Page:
The Alt Right is rightly disgusted with the buddy Jesus, high-fiving Evangelical Catholicism, but they are wrong to think this sentimental and effeminate Christianity is the Christianity that was given to the Irish by St. Patrick or to the Slavic people by Saints Cyril and Methodius. The Christianity of the Beowulf poet or that of St. Thomas Aquinas, himself a member of an aristocratic Norman-Italian family, is not the Christianity of Pope Francis or Rick Warren. For two millennia, the borders of Europe were defended by Christian knights who shed their blood fighting waves of migrants seeking to chain our ancestors under the yoke of Islam.
Catholics were reactionary before being reactionary was Tweetable. Catholics do not so much reject the modern world as what the modern world is, is a rejection of Catholicism. European people were disgusted and bored in the 19th century reading the poems of Baudelaire, Poe, and Rimbaud when the majority of our countries were 99% white precisely because we had abandoned Christ for Odin, Zeus, and worship of the fatherland. Indo-European people began to destroy themselves when they rejected their baptism and turned their back on God. Today, the reason why countries like Hungary and Poland resist Islamization and globalization because they have kept their faith; they want to live, and they want to live for Christ.
The future of our civilization can only be built on the one firm foundation of Jesus Christ, Our Lord. The driving force of true arête or excellence for European people has been, since the time of Constantine, what St. Ignatius of Loyola called ad majorem dei gloriam, all for greater glory of God. It was the love of Christ that inspired Columbus to sail across the Atlantic and Cortez to destroy the pagan Aztec empire. It was the greater glory of God that impelled the construction of the great gothic Cathedrals of Europe, modeled on the mead halls and dragon ships of Vikings who skimmed the seas. Our drive for excellence as a people cannot simply be the desire for honor or the glory of the family or the wider fellowship or comitatus of white folks, for all of this is merely morbid materialism without the hope of salvation or eternal life.
We must have a moral awakening and call to conversion to the one true faith of our fathers. We cannot ask God to defend us from an army of faux refugees seeking to trample underfoot the family of Western nations if the majority of Westerners, are as, Katy Perry and AC/DC sang at the 2015 Grammy awards, “on a highway to hell.” If we kill our own offspring for eugenic or other reasons—as has been suggested in the pages of the scholarly Alt Right Radix journal—we are still on the road to self-extermination, for, just as it is hard just to hate one group of people without ending up hating everyone, once the killing starts, it is hard to stop We have already tried to save ourselves with adulation of our race, culture, and technological achievements, and that experiment ended with cyanide and a gun shot on April 30, 1945.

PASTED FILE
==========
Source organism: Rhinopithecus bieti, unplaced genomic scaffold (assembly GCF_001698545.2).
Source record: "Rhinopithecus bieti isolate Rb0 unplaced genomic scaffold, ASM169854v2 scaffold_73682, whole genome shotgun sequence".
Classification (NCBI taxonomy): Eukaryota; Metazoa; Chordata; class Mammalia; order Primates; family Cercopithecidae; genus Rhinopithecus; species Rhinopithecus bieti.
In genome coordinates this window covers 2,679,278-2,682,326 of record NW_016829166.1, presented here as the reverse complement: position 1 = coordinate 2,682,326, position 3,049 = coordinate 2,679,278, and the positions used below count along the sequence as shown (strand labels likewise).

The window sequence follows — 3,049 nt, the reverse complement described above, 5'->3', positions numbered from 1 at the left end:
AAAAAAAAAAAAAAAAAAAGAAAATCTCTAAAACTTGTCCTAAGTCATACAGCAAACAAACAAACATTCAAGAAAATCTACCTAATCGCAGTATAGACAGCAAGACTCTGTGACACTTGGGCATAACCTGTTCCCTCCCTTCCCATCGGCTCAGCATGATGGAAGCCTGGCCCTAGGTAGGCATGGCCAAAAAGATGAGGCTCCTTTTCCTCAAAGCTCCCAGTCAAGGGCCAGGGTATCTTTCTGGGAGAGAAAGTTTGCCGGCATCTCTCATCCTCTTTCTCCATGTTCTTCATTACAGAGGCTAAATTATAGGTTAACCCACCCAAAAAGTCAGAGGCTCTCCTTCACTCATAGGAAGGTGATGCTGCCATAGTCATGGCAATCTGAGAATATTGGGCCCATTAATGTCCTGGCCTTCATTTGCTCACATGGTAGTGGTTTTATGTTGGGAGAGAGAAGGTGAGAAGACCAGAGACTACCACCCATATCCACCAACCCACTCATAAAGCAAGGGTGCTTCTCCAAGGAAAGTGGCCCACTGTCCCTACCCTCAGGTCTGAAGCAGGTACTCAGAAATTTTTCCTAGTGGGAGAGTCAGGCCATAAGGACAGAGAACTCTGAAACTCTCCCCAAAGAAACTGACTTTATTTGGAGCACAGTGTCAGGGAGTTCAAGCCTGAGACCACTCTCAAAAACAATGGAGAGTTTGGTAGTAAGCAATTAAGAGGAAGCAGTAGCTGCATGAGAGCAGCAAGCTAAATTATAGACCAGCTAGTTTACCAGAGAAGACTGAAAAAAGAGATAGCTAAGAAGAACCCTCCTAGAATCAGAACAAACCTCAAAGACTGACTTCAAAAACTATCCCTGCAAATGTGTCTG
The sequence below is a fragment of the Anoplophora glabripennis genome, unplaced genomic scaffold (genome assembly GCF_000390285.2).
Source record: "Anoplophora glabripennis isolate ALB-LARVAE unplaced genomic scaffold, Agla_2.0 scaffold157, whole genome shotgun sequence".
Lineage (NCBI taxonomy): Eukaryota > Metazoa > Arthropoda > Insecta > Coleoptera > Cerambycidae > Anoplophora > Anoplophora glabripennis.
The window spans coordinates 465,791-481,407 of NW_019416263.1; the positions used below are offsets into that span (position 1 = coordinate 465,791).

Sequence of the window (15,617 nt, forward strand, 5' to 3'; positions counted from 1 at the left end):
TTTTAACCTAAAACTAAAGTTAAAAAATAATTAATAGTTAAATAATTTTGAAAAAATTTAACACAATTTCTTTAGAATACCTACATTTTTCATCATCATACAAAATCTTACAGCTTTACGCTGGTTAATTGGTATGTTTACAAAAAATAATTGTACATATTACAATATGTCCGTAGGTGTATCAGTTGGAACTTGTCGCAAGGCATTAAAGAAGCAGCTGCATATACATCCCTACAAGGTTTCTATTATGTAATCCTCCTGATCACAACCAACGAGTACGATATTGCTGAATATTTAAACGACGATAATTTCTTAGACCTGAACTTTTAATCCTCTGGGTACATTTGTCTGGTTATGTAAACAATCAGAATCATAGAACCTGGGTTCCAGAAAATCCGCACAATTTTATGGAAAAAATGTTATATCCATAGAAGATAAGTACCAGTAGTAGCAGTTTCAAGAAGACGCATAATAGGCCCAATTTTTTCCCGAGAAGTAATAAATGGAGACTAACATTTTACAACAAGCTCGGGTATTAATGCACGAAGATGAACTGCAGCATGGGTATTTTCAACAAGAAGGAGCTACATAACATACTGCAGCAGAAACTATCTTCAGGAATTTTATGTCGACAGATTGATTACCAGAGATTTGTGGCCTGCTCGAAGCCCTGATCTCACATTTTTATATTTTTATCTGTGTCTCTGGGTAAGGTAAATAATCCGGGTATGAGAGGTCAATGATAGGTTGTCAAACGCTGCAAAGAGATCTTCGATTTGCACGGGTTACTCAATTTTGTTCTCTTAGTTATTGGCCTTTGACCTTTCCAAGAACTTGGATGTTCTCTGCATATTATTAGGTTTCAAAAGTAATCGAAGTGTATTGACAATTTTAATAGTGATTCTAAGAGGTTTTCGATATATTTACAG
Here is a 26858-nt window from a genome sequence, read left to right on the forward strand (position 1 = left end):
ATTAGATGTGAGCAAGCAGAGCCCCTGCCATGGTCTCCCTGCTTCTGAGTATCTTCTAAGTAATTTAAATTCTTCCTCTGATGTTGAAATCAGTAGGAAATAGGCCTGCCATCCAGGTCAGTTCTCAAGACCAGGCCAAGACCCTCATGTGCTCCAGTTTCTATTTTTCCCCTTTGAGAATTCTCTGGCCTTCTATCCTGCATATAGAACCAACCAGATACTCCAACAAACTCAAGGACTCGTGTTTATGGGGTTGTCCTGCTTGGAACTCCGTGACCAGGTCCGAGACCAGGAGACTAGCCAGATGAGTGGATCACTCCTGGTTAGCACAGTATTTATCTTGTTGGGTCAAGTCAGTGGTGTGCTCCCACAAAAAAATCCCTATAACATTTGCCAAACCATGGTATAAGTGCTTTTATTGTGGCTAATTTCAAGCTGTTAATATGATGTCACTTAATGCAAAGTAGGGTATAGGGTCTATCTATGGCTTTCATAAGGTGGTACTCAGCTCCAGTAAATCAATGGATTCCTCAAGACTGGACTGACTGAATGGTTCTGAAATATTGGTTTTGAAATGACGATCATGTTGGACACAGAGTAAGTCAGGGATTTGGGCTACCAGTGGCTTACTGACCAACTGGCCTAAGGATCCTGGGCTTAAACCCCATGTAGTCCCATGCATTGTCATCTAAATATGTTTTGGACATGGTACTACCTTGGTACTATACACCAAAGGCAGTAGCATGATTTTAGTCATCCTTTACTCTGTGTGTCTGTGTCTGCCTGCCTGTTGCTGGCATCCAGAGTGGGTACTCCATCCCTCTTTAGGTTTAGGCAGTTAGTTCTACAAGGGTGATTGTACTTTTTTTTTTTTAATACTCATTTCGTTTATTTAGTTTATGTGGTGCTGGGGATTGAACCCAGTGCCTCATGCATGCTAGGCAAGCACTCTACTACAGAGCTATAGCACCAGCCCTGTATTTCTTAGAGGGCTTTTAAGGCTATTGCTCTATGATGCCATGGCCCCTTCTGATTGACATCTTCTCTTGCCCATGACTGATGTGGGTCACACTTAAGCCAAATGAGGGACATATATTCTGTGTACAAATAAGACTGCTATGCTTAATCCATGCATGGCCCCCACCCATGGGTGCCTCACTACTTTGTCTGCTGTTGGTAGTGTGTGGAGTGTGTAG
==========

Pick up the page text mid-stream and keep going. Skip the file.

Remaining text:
After the success of Trump and the likely future triumph of nationalist parties in Europe, the Alt Right is thus face with the choice presented by the great French mathematician and philosopher of the 17th century, Blaise Pascal. Pascal posed that the newly enlightened and reformed men and women of the modern period were burdened with a choice: to live their life as if God did or did not exist, weighing the ultimate consequences of their actions—Pascal, of course, argues that it is better to bet on the Christian life, for “if you win, you win everything: if you lose, you lose nothing.” This is a choice that each member of those who identify with the pagan or secular wing of the Alt Right must make at his or her own. If you do choose to take the “trad pill,” here are a few suggestions. First of all, find a local Catholic Church where the traditional Latin mass is celebrated—if not, find an Eastern Catholic Church cloaked in incense and robed in icons. Secondly, read. As a general rule, if a Catholic book has “Saint” before the author’s name is a good place to start. If something was written after 1962, (for the most part) avoid it. Thirdly, learn and pray the rosary. Finally, realize that the planned physical extermination of our people and culture is only a side effect of a diabolical scheme to exterminate the remnants of Christian culture that still haunt the ruins of Western civilization. The foundation of our civilization is not our DNA or skin color and to grasp for salvation in the tombs of our ancestors is to choose an empty and boring mortality. It is time for the Alt Right to “repent and believe in the Gospel” and make Christendom great again.